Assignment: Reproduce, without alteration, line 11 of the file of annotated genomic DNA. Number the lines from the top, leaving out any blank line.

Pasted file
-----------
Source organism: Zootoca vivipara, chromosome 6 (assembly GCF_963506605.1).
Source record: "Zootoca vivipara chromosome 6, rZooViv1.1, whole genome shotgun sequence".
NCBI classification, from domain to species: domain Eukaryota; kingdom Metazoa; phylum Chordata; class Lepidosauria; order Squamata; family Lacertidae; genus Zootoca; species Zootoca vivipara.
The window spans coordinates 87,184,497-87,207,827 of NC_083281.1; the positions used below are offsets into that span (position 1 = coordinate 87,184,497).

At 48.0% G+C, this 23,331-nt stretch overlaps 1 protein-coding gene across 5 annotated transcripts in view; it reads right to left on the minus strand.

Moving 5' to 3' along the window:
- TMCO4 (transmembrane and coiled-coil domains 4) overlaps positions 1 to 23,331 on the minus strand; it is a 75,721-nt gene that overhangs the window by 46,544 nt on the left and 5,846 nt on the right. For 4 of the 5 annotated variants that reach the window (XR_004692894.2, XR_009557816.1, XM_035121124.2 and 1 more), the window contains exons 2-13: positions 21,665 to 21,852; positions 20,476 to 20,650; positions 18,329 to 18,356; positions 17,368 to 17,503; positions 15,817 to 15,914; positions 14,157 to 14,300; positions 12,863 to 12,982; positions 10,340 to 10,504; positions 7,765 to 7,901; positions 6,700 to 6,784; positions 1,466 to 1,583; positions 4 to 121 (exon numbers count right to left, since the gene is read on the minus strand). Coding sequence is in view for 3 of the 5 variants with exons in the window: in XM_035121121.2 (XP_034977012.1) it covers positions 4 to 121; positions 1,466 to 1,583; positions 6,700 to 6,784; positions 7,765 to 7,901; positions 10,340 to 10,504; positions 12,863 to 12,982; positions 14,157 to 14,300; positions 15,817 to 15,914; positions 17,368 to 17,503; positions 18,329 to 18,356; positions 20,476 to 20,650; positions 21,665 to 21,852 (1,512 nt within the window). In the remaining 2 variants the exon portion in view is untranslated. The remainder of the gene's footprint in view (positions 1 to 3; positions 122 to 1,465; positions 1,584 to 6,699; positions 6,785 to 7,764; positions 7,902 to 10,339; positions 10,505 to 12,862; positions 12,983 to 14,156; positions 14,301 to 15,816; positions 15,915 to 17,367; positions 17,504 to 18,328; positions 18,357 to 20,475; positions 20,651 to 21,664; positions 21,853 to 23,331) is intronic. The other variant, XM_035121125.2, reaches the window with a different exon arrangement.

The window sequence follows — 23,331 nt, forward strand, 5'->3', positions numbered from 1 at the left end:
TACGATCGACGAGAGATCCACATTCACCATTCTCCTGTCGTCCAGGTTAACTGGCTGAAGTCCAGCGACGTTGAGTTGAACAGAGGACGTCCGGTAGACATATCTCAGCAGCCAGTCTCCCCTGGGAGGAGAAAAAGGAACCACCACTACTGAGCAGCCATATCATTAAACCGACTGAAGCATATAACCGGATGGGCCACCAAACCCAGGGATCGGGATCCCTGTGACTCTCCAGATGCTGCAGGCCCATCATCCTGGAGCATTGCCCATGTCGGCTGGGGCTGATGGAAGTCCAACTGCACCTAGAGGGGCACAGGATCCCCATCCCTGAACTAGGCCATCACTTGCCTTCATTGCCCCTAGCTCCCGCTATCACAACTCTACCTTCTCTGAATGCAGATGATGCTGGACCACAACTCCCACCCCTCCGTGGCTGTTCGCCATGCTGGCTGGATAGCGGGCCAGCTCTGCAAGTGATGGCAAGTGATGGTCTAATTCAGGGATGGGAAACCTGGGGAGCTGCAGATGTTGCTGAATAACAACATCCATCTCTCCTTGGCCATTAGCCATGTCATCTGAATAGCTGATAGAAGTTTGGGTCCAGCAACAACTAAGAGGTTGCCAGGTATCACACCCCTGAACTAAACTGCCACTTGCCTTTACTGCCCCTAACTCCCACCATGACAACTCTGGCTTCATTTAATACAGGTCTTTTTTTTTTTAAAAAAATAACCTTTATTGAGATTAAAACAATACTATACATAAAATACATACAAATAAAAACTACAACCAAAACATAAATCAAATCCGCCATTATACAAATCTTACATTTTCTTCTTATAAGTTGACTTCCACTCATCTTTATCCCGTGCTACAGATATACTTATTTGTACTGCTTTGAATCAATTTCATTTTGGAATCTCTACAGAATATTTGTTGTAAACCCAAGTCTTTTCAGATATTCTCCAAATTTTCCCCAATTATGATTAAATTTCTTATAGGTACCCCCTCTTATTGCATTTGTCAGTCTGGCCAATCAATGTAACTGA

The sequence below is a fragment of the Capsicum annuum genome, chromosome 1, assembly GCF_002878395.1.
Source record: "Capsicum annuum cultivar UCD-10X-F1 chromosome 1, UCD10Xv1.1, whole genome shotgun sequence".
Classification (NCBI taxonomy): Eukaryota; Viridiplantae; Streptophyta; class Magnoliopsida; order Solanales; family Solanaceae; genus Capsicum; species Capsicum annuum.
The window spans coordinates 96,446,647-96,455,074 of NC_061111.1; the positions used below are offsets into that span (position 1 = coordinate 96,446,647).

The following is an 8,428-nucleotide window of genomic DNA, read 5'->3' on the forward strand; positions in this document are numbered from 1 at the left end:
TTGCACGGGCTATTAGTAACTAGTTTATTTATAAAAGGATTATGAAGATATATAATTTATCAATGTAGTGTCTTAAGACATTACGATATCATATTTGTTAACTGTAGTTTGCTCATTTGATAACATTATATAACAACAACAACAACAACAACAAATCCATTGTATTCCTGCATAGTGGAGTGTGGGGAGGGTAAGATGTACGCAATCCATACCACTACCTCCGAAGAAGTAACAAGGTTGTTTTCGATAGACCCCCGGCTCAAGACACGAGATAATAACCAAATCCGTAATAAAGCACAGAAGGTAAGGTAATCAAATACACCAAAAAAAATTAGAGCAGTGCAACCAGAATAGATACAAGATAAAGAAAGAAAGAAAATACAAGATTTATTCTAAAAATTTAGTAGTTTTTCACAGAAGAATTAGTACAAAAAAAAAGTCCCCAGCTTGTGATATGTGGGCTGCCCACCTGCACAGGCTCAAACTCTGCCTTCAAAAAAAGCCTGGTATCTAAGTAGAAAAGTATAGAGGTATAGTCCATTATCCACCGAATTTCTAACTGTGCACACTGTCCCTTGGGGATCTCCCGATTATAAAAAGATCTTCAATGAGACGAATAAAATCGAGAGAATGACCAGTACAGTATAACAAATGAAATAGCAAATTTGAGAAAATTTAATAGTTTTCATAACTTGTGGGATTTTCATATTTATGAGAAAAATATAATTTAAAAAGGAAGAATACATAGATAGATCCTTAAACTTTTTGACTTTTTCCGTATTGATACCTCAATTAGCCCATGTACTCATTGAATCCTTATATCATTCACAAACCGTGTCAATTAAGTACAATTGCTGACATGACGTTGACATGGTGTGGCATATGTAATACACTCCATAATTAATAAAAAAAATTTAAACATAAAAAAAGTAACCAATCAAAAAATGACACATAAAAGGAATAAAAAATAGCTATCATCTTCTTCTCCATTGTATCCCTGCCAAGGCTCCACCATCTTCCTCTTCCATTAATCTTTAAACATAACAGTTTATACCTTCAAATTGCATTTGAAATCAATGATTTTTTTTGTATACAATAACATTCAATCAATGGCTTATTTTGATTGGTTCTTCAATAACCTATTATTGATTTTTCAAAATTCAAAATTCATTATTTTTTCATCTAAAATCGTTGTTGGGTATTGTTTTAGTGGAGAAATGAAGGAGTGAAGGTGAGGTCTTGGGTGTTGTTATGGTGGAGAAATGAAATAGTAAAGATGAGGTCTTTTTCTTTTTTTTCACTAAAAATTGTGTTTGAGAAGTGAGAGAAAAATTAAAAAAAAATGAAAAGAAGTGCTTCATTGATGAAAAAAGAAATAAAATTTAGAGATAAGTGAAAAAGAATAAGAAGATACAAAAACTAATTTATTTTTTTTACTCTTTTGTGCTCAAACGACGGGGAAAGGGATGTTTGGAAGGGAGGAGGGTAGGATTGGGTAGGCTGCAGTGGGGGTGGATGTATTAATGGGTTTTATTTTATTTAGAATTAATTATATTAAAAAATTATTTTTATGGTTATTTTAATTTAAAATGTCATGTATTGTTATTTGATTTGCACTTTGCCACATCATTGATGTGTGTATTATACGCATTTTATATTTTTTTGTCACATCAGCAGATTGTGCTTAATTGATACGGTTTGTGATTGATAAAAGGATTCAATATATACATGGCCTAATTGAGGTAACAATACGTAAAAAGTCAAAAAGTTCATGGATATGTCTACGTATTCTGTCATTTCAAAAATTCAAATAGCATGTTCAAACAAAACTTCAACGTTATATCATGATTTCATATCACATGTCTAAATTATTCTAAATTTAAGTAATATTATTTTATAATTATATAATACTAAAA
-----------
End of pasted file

Source record: "Capsicum annuum cultivar UCD-10X-F1 chromosome 1, UCD10Xv1.1, whole genome shotgun sequence".